Update #17: Advisory on COVID-19

Thursday, May 21, 2020

UPDATE #17 | 21 May 2020

Advisory on COVID-19

SPORT MEDICINE ADVISORY COMMITTEE UPDATE:

General Statement on COVID-19 testing:
In Canada, indications for conducting testing for COVID-19 have changed over the course of the pandemic, as case definitions have evolved, and testing kits have become more available. The high-performance sport sector in Canada is considering testing of high-performance athletes in controlled, ‘bubble’ environments. Questions and considerations regarding athlete testing are under review and will inform a thoughtful, and planned response to the potential use of testing as one of numerous mitigation strategies used by an NSO in their return to training planning.

What is COVID-19 testing?
The most common test to confirm the diagnosis of COVID-19 is PCR testing of nasopharyngeal and/or throat swabs, combined with relevant clinical findings. The Public Health Agency of Canada has recommended using multiple samples over multiple days in those whose symptoms are strongly suggestive of COVID-19 yet return an initial negative test. In general, PCR tests for other respiratory viral infections tend to have a high sensitivity and specificity, although there is limited data specific to COVID-19.

As of May 20, 2020, two serology tests have been approved for use in Canada. At this stage the availability is limited to in Lab use and the reliable (approved) tests are not widely available for community screening. There is still significant debate on how long and to what level a person who has been infected with COVID 19 will maintain immunity or protection from a new infection. At this stage routine serology testing, specifically to enable return to group training or competition, is not recommended. As with everything in this pandemic this may change, and we will continue to monitor for any developments relevant to sports

What are issues with COVID-19 testing?

There are at least 500 COVID -19 tests available around the world of which 19 are of sufficient sensitivity and specificity to be licensed for use in Canada.

Even with the most reliable tests there are issues with timing of testing, methods of taking samples and viral shedding that may result in negative results in people who are asymptomatic yet may actually be infected.
At present testing of asymptomatic individuals using nasal swabs (PCR tests) as a screening tool is not recommended to be used routinely as a method for clearing an individual for return to play or joining a training group. Research confirms that presently the most sensitive screen is a combination of daily symptom checks, testing of any symptomatic individuals, placing individuals with suspected COVID-19 infections in isolation until test results are available, isolation of any confirmed positive individuals and tracing of all contacts. Management of any positive cases must follow local public health regulations and guidelines.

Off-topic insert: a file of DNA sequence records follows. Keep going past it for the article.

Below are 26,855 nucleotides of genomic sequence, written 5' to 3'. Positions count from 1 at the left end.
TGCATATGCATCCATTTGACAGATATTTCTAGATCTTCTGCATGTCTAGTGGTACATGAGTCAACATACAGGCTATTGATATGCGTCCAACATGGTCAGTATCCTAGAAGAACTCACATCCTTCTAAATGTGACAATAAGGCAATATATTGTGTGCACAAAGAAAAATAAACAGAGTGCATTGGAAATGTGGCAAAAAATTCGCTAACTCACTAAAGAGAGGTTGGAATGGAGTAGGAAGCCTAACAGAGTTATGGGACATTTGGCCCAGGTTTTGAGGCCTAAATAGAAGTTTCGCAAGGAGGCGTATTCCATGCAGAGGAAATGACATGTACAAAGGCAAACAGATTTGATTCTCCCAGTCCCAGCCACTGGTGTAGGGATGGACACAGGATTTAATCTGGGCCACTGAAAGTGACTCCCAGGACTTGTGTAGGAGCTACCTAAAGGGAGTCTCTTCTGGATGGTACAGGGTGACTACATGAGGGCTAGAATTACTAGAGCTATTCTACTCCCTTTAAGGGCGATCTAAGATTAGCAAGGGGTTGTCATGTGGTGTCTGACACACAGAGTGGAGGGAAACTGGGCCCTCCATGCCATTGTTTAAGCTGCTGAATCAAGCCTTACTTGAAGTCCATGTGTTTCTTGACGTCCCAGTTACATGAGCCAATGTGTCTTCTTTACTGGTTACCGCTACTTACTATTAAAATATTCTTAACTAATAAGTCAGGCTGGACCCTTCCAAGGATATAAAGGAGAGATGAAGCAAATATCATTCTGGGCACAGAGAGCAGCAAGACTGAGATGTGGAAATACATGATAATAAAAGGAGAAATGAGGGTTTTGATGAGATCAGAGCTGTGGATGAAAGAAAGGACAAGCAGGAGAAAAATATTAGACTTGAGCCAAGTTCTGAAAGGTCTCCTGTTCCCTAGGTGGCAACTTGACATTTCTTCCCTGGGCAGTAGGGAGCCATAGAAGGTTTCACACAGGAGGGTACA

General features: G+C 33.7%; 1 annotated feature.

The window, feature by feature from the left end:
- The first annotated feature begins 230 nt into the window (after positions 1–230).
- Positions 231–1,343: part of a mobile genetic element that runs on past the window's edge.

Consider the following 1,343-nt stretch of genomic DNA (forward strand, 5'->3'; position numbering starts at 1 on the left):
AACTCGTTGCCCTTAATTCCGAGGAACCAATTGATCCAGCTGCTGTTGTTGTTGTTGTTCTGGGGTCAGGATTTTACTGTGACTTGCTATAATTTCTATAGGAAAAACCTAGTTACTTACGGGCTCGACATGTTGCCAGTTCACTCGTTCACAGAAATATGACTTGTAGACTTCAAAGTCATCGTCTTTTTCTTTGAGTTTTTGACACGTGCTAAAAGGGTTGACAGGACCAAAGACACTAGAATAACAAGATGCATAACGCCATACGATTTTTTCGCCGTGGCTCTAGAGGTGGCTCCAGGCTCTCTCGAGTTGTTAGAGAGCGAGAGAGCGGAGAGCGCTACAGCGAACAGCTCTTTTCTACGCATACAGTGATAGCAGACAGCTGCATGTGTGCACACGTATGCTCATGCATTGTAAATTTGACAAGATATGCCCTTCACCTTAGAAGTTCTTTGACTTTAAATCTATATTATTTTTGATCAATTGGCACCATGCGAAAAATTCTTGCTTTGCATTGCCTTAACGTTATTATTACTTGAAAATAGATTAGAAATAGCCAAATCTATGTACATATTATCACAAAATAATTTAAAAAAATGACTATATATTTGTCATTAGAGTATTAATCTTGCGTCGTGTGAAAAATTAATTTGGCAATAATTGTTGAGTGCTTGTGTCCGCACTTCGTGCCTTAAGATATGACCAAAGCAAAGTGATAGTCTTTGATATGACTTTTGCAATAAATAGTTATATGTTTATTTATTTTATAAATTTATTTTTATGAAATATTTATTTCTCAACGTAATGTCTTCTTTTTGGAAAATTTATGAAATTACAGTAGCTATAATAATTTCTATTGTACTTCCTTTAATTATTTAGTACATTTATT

When should a test be considered or used in a high-performance sport environment?

The Canadian high-performance sector has considered the appropriate use of testing for high-performance athletes in controlled, ‘bubble’ environments. At this point, the position is to support testing for COVID-19 for athletes, coaches, staff, etc. in the daily training environment who are symptomatic only and not as a pre-entry screening measure. The fundamental principle underlying this approach is to protect the health and safety of athletes, coaches, staff, their families, facility staff and communities.

What are the considerations being undertaken in Canada for implementation of testing for high-performance athletes?
The decision to engage in testing of high-performance athletes in Canada is complex and consideration is being given to resource implications in the following areas:

  • Expertise – testing will be carried out through the local health authority or with their approval in a designated area conforming to regulations including proper training of individuals involved in the performance of the test, cleaning of the test space and managing of the results of said testing per PHAC regulations.
  • PPE - Use of personal protective equipment for all sample collection (e.g.) gloves, gowns, masks, eye protection. Safe handling of potentially contaminated equipment or surfaces in the patient environment, and respiratory hygiene/cough etiquette.
  • Testing Isolation - A designated room is required for testing. This room must not be used for other purposes and must be a room that can be fully sanitized between each athlete test. There must be an entry point to this room that is separate from the exit.

 
These considerations are being addressed in a High-Performance Athlete Testing Protocol.

Return to training protocol after symptomatic diagnosis is being researched and additional information and plan for how to return a high-performance athlete to training will be published in the near future. This is an area of developing information and best practices are in their infancy.

NSO decisions to engage in athlete COVID-19 testing should be made in consultation with a Team CMO and/or a CMO member of SMAC

AN UPDATE WILL BE PROVIDED EVERY SECOND WEDNESDAY AT 4:00 PM EDT OR AS REQUIRED.

Further Questions:

Further information about COVID-19 may be obtained from your NSO Chief Medical Officer or Team Physician, or the Chief Medical Officers of the Sport Medicine Advisory Committee.

Dr. Mike Wilkinson, Canadian Olympic Committee: mwilkinson@olympic.ca
Dr. Andy Marshall Canadian, Paralympic Committee: amarshall@paralympic.ca
Dr. Suzanne Leclerc, Institut National du Sport du Québec: sleclerc@insquebec.org
Dr. Doug Richards, Canadian Sport Institute Ontario: drichards@csiontario.ca
Dr. Brian Benson, Canadian Sport Institute Calgary: bbenson@csicalgary.ca
Dr. Paddy McCluskey, Canadian Sport Institute Pacific: pmccluskey@csipacific.ca

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